The Savior was our example of how to feel toward and treat others. He despised wickedness, but He loved sinners in spite of their sins. He had compassion for children, the elderly, the poor, and the needy. He had such great love that He could beg our Heavenly Father to forgive the soldiers who drove the nails into His hands and feet (see Luke 23:34). He taught us that if we do not forgive others, our Father in Heaven will not forgive us (see Matthew 18:33–35). He said: “I say unto you, Love your enemies, bless them that curse you, do good to them that hate you, and pray for them which despitefully use you, and persecute you. … For if ye love them which love you, what reward have ye?” (Matthew 5:44, 46). We must learn to feel toward others as Jesus did.
Developing the Virtue of Charity
How can we become more charitable?
For teachers: Under the heading “Developing the Virtue of Charity,” each of the first four paragraphs teaches one way we can become more charitable. If the setting allows for small group discussion, consider dividing class members or family members into groups of four. Assign one of the four paragraphs to each member of each group. Invite participants to study their assigned paragraphs individually. Ask them to think of examples, from the lives of people they know or people in the scriptures, that represent this way of becoming charitable. Then ask them to share their examples with each other in their groups.
One way we can become charitable is by studying the life of Jesus Christ and keeping His commandments. We can study what He did in certain situations and do the same things when we are in the same kinds of situations.
Second, when we have uncharitable feelings, we can pray to have greater charity. Mormon urges us, “Pray unto the Father with all the energy of heart, that ye may be filled with this love [charity], which he hath bestowed upon all who are true followers of his Son, Jesus Christ” (Moroni 7:48).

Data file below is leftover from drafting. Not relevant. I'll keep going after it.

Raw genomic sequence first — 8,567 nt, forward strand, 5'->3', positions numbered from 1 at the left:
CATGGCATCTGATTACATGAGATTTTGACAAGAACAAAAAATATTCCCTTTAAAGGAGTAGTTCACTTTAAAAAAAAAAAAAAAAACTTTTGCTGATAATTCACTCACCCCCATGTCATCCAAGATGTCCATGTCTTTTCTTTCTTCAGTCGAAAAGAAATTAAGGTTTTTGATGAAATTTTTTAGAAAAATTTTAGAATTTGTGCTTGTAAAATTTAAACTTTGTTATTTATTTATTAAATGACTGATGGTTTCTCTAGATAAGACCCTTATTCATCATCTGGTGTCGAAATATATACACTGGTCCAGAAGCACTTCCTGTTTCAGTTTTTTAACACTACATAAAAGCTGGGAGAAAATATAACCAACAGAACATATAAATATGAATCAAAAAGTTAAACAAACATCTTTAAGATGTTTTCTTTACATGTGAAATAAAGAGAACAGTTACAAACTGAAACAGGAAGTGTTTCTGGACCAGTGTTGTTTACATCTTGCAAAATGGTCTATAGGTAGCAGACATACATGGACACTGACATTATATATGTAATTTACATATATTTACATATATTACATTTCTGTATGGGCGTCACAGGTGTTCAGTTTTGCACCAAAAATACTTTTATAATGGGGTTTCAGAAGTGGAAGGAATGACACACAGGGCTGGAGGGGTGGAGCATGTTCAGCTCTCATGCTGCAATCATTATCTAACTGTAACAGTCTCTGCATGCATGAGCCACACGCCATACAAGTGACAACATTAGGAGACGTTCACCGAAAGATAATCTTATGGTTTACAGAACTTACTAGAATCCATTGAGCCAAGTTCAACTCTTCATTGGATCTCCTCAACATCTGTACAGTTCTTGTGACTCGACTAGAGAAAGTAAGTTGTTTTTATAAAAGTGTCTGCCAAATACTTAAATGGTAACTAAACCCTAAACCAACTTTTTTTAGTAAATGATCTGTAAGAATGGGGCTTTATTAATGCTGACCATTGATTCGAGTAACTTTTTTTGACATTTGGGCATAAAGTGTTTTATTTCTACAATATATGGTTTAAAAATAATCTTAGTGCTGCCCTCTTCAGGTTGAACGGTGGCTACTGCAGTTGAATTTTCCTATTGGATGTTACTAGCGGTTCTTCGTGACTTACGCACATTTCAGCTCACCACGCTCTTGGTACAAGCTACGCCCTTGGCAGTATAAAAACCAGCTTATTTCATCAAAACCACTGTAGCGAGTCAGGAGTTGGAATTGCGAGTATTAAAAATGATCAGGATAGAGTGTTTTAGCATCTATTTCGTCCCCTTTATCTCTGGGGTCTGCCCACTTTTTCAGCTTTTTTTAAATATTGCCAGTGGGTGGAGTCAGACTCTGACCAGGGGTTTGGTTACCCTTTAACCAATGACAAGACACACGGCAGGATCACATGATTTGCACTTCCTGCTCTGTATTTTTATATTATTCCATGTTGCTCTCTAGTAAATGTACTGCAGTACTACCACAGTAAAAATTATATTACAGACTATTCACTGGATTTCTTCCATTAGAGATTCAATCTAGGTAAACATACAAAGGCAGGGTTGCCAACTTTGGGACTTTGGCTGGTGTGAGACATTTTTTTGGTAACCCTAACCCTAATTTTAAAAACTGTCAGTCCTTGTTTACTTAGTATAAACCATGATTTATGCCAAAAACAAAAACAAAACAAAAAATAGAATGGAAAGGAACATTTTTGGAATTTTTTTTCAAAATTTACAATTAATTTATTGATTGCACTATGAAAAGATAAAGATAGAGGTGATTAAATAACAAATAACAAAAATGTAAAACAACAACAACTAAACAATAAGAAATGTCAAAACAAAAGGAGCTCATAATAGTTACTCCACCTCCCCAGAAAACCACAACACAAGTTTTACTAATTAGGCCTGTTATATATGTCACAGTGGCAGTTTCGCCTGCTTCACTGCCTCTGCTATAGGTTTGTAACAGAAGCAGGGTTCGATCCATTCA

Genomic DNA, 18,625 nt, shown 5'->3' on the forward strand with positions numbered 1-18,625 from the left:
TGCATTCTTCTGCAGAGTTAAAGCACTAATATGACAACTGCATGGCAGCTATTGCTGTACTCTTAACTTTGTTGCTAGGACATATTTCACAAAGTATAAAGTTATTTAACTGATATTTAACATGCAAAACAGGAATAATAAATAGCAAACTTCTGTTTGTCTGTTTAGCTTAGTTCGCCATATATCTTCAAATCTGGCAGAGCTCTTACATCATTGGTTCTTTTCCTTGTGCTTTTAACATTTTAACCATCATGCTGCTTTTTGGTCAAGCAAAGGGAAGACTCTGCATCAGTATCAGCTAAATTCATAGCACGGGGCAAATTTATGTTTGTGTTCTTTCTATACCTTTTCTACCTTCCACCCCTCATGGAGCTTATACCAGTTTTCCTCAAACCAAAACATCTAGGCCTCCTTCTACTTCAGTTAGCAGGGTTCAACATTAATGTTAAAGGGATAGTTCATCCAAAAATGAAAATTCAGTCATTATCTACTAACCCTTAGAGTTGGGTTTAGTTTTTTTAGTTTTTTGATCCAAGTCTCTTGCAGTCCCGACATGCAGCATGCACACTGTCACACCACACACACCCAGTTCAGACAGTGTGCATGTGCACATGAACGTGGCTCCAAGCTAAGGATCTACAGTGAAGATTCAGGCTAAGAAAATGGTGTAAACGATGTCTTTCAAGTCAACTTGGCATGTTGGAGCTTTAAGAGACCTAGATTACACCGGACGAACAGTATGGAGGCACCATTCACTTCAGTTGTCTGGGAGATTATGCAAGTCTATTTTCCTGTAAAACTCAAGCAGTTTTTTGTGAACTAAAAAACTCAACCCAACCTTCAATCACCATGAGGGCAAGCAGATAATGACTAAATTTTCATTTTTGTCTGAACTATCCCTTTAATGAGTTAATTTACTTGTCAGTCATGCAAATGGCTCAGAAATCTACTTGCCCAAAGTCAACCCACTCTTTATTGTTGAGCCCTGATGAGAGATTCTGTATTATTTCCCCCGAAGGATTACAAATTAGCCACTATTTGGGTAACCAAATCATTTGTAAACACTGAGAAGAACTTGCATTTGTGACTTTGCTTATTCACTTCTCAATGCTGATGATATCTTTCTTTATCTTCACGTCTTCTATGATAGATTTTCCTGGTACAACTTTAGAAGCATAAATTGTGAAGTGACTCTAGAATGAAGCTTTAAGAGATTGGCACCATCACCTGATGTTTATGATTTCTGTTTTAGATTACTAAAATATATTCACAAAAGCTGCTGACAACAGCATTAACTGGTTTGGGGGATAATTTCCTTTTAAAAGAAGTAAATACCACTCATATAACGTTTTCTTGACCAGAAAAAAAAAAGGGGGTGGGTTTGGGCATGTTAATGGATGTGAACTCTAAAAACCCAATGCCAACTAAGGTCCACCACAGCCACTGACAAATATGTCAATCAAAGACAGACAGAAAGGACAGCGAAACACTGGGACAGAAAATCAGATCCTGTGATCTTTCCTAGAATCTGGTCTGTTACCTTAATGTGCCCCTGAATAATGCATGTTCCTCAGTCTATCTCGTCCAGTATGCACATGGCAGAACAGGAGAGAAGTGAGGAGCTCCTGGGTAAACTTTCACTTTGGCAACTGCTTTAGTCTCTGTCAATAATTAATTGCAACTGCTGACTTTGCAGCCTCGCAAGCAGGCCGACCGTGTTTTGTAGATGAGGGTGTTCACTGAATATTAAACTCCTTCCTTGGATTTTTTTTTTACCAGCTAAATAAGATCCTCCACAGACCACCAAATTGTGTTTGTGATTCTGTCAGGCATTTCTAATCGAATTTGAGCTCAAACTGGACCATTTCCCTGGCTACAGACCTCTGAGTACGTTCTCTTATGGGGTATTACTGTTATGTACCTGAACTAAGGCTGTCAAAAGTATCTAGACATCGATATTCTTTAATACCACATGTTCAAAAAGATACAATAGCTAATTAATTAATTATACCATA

Third, we can learn to love ourselves, which means that we understand our true worth as children of our Heavenly Father. The Savior taught that we must love others as we love ourselves (see Matthew 22:39). To love ourselves, we must respect and trust ourselves. This means that we must be obedient to the principles of the gospel. We must repent of any wrongdoings. We must forgive ourselves when we have repented. We will come to love ourselves better when we can feel the deep, comforting assurance that the Savior truly loves us.
Fourth, we can avoid thinking we are better than other people. We can have patience with their faults. Joseph Smith said, “The nearer we get to our heavenly Father, the more we are disposed to look with compassion on perishing souls; we feel that we want to take them upon our shoulders, and cast their sins behind our backs” (Teachings of Presidents of the Church: Joseph Smith , 428–29).
In the Book of Mormon we read of Enos, a young man who wanted to know that his sins had been forgiven. He tells us:
“My soul hungered; and I kneeled down before my Maker, and I cried unto him in mighty prayer and supplication for mine own soul; and all the day long did I cry unto him; yea, and when the night came I did still raise my voice high that it reached the heavens.
“And there came a voice unto me, saying: Enos, thy sins are forgiven thee, and thou shalt be blessed” (Enos 1:4–5).
The Lord explained to Enos that because of his faith in Christ his sins had been forgiven. When Enos heard these words he no longer was concerned about himself. He knew the Lord loved him and would bless him. He began instead to feel concern for the welfare of his friends and relatives, the Nephites. He poured out his whole soul unto God for them. The Lord answered and said they would be blessed according to their faithfulness in keeping the commandments they had already been given. Enos’s love increased even further after these words, and he prayed with many long strugglings for the Lamanites, who were the enemies of the Nephites. The Lord granted his desires, and he spent the rest of his life trying to save the souls of the Nephites and the Lamanites. (See Enos 1:6–26.)
Enos was so grateful for the Lord’s love and forgiveness that he willingly spent the rest of his life helping others receive this same gift. Enos had become truly charitable. We too can do so. In fact, we must do so to inherit the place that has been prepared for us in our Father’s kingdom.